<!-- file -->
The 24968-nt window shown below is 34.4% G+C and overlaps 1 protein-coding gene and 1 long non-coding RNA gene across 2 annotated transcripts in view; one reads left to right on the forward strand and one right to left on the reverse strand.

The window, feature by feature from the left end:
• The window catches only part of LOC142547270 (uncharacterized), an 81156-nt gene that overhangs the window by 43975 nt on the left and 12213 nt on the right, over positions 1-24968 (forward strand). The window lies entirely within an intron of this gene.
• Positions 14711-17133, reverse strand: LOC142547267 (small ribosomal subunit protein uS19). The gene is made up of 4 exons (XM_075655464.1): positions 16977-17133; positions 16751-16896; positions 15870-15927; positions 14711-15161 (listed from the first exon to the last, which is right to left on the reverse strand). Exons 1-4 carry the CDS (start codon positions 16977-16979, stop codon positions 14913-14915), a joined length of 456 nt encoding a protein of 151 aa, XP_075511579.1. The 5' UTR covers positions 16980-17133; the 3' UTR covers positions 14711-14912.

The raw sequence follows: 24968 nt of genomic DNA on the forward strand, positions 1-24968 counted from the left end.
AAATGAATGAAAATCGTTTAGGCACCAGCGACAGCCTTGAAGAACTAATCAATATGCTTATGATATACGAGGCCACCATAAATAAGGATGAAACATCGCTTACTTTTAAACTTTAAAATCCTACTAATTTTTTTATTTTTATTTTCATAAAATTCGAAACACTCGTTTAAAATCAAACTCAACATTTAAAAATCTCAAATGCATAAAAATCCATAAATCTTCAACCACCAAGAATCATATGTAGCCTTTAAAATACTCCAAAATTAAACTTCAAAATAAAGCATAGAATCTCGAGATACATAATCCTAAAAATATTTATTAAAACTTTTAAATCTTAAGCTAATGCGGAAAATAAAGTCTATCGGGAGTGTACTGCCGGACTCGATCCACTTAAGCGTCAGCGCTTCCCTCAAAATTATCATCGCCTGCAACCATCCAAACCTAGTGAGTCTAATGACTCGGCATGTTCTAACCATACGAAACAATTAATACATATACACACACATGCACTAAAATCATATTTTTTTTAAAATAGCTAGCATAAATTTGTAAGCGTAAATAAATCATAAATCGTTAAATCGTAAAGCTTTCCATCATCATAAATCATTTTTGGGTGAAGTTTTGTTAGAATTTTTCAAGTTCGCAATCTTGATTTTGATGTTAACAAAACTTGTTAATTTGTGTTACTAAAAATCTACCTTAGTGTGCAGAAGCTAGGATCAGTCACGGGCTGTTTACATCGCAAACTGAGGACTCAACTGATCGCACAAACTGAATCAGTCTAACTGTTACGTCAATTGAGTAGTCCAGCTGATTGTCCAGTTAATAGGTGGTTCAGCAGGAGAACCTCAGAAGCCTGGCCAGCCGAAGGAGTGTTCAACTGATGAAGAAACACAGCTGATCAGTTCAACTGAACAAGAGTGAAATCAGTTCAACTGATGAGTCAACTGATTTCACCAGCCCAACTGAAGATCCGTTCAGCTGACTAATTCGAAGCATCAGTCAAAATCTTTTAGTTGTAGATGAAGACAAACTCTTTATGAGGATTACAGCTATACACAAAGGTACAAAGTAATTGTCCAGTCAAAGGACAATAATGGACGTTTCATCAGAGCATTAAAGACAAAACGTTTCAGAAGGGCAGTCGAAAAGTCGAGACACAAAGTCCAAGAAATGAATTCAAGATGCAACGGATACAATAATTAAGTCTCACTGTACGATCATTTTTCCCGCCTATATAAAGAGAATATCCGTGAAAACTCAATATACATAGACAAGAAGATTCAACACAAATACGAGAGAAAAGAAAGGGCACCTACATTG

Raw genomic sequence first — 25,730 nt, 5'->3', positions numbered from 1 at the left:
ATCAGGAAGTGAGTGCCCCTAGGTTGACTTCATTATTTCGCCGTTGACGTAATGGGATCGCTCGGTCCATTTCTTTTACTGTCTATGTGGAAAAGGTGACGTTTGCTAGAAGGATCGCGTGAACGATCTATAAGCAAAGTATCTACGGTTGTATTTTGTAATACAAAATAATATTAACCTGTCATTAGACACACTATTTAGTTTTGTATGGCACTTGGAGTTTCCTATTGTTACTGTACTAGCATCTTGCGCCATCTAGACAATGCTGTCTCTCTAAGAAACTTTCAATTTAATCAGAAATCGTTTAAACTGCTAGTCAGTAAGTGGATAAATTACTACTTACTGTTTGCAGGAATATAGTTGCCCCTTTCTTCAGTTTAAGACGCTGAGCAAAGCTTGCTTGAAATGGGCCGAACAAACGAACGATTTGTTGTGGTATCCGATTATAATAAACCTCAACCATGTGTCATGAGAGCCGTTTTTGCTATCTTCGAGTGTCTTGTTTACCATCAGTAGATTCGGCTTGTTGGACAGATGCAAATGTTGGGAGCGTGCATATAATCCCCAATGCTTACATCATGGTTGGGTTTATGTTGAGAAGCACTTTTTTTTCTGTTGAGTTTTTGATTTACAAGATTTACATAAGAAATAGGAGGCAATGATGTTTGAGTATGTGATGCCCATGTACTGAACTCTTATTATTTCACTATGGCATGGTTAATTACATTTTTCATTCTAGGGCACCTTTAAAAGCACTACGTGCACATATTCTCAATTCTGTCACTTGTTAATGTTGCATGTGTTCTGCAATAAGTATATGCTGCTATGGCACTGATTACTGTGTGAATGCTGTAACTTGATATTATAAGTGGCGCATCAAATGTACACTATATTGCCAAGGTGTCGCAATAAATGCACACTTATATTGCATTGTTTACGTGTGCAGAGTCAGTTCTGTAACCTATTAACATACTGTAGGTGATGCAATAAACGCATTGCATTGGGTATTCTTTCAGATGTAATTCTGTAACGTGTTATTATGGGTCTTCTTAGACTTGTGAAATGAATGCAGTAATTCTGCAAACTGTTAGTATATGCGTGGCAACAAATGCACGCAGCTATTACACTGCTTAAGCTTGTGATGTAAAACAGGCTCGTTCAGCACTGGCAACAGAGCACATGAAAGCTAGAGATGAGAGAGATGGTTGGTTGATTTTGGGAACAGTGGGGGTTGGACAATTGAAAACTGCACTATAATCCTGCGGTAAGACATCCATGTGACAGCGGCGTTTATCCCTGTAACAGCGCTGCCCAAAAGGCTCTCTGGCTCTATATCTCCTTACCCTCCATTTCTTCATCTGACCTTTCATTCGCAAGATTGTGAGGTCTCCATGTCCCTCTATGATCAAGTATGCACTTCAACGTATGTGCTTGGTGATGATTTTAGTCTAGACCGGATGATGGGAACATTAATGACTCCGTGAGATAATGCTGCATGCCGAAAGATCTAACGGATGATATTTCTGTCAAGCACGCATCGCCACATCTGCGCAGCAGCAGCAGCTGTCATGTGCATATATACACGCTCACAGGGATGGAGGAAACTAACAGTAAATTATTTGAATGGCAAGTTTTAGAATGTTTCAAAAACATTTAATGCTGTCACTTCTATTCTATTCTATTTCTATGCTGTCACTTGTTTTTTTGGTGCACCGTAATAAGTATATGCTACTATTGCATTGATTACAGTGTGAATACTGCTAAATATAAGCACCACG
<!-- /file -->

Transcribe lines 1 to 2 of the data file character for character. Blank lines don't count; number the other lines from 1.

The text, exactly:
The 24968-nt window shown below is 34.4% G+C and overlaps 1 protein-coding gene and 1 long non-coding RNA gene across 2 annotated transcripts in view; one reads left to right on the forward strand and one right to left on the reverse strand.

The window, feature by feature from the left end: